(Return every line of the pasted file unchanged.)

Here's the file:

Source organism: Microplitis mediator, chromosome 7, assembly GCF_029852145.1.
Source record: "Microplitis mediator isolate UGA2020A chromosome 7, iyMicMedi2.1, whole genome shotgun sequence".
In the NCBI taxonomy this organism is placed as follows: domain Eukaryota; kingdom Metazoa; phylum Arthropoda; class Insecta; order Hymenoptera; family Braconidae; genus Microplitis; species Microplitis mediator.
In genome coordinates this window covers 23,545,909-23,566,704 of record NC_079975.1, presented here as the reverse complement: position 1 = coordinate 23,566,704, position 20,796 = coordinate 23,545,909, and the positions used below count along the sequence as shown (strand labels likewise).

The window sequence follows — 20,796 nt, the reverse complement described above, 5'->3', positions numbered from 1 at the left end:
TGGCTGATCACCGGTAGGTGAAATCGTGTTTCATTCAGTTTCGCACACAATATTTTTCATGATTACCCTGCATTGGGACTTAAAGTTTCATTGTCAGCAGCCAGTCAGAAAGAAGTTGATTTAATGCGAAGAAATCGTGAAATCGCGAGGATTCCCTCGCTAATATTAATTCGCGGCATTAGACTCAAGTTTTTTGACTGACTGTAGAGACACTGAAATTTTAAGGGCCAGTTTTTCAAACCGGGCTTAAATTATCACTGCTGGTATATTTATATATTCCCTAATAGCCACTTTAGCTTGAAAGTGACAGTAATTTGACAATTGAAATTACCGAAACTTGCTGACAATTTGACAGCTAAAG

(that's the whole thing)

Source organism: Microplitis mediator, chromosome 7, assembly GCF_029852145.1.
Source record: "Microplitis mediator isolate UGA2020A chromosome 7, iyMicMedi2.1, whole genome shotgun sequence".
In the NCBI taxonomy this organism is placed as follows: domain Eukaryota; kingdom Metazoa; phylum Arthropoda; class Insecta; order Hymenoptera; family Braconidae; genus Microplitis; species Microplitis mediator.
In genome coordinates this window covers 23,545,909-23,566,704 of record NC_079975.1, presented here as the reverse complement: position 1 = coordinate 23,566,704, position 20,796 = coordinate 23,545,909, and the positions used below count along the sequence as shown (strand labels likewise).

The window sequence follows — 20,796 nt, the reverse complement described above, 5'->3', positions numbered from 1 at the left end:
TGGCTGATCACCGGTAGGTGAAATCGTGTTTCATTCAGTTTCGCACACAATATTTTTCATGATTACCCTGCATTGGGACTTAAAGTTTCATTGTCAGCAGCCAGTCAGAAAGAAGTTGATTTAATGCGAAGAAATCGTGAAATCGCGAGGATTCCCTCGCTAATATTAATTCGCGGCATTAGACTCAAGTTTTTTGACTGACTGTAGAGACACTGAAATTTTAAGGGCCAGTTTTTCAAACCGGGCTTAAATTATCACTGCTGGTATATTTATATATTCCCTAATAGCCACTTTAGCTTGAAAGTGACAGTAATTTGACAATTGAAATTACCGAAACTTGCTGACAATTTGACAGCTAAAG